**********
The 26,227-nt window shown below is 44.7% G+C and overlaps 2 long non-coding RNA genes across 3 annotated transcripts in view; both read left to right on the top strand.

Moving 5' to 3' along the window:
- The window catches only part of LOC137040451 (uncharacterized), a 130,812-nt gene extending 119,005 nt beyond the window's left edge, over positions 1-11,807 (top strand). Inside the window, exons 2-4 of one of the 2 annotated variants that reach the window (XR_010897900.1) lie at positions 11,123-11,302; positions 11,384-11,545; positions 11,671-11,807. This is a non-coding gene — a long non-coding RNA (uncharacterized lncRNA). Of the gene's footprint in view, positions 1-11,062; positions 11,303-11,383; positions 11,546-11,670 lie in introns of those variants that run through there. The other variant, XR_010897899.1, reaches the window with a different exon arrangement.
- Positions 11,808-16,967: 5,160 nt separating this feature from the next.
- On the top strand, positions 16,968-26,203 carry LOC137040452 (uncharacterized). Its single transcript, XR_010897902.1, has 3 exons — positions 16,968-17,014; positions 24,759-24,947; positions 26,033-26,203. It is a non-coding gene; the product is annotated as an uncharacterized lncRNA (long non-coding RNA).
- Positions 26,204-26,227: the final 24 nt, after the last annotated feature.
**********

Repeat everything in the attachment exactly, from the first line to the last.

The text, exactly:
The 26,227-nt window shown below is 44.7% G+C and overlaps 2 long non-coding RNA genes across 3 annotated transcripts in view; both read left to right on the top strand.

Moving 5' to 3' along the window:
- The window catches only part of LOC137040451 (uncharacterized), a 130,812-nt gene extending 119,005 nt beyond the window's left edge, over positions 1-11,807 (top strand). Inside the window, exons 2-4 of one of the 2 annotated variants that reach the window (XR_010897900.1) lie at positions 11,123-11,302; positions 11,384-11,545; positions 11,671-11,807. This is a non-coding gene — a long non-coding RNA (uncharacterized lncRNA). Of the gene's footprint in view, positions 1-11,062; positions 11,303-11,383; positions 11,546-11,670 lie in introns of those variants that run through there. The other variant, XR_010897899.1, reaches the window with a different exon arrangement.
- Positions 11,808-16,967: 5,160 nt separating this feature from the next.
- On the top strand, positions 16,968-26,203 carry LOC137040452 (uncharacterized). Its single transcript, XR_010897902.1, has 3 exons — positions 16,968-17,014; positions 24,759-24,947; positions 26,033-26,203. It is a non-coding gene; the product is annotated as an uncharacterized lncRNA (long non-coding RNA).
- Positions 26,204-26,227: the final 24 nt, after the last annotated feature.